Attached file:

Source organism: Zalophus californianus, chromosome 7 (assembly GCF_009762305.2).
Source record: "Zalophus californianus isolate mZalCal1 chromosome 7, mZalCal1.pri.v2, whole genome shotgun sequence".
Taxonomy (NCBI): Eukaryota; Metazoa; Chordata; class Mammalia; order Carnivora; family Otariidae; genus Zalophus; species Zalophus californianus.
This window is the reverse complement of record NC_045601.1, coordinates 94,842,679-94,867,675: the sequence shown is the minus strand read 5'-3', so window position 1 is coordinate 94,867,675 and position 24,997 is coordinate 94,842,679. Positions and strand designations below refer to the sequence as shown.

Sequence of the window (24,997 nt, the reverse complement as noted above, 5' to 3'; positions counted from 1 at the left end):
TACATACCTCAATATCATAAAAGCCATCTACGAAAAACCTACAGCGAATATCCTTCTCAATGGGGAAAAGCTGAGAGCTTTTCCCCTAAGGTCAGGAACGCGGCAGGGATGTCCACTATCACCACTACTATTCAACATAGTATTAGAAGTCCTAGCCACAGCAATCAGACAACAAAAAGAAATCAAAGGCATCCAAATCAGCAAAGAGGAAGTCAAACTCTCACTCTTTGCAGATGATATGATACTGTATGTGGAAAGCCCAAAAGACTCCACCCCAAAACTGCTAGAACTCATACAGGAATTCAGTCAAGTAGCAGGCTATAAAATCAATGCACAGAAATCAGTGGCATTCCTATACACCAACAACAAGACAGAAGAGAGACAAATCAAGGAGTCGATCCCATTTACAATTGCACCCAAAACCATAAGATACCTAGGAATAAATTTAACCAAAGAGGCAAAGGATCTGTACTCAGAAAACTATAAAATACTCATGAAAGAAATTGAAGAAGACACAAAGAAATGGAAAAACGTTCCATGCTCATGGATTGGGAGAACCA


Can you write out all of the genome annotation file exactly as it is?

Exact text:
Source organism: Zalophus californianus, chromosome 7 (assembly GCF_009762305.2).
Source record: "Zalophus californianus isolate mZalCal1 chromosome 7, mZalCal1.pri.v2, whole genome shotgun sequence".
Taxonomy (NCBI): Eukaryota; Metazoa; Chordata; class Mammalia; order Carnivora; family Otariidae; genus Zalophus; species Zalophus californianus.
This window is the reverse complement of record NC_045601.1, coordinates 94,842,679-94,867,675: the sequence shown is the minus strand read 5'-3', so window position 1 is coordinate 94,867,675 and position 24,997 is coordinate 94,842,679. Positions and strand designations below refer to the sequence as shown.

Sequence of the window (24,997 nt, the reverse complement as noted above, 5' to 3'; positions counted from 1 at the left end):
TACATACCTCAATATCATAAAAGCCATCTACGAAAAACCTACAGCGAATATCCTTCTCAATGGGGAAAAGCTGAGAGCTTTTCCCCTAAGGTCAGGAACGCGGCAGGGATGTCCACTATCACCACTACTATTCAACATAGTATTAGAAGTCCTAGCCACAGCAATCAGACAACAAAAAGAAATCAAAGGCATCCAAATCAGCAAAGAGGAAGTCAAACTCTCACTCTTTGCAGATGATATGATACTGTATGTGGAAAGCCCAAAAGACTCCACCCCAAAACTGCTAGAACTCATACAGGAATTCAGTCAAGTAGCAGGCTATAAAATCAATGCACAGAAATCAGTGGCATTCCTATACACCAACAACAAGACAGAAGAGAGACAAATCAAGGAGTCGATCCCATTTACAATTGCACCCAAAACCATAAGATACCTAGGAATAAATTTAACCAAAGAGGCAAAGGATCTGTACTCAGAAAACTATAAAATACTCATGAAAGAAATTGAAGAAGACACAAAGAAATGGAAAAACGTTCCATGCTCATGGATTGGGAGAACCA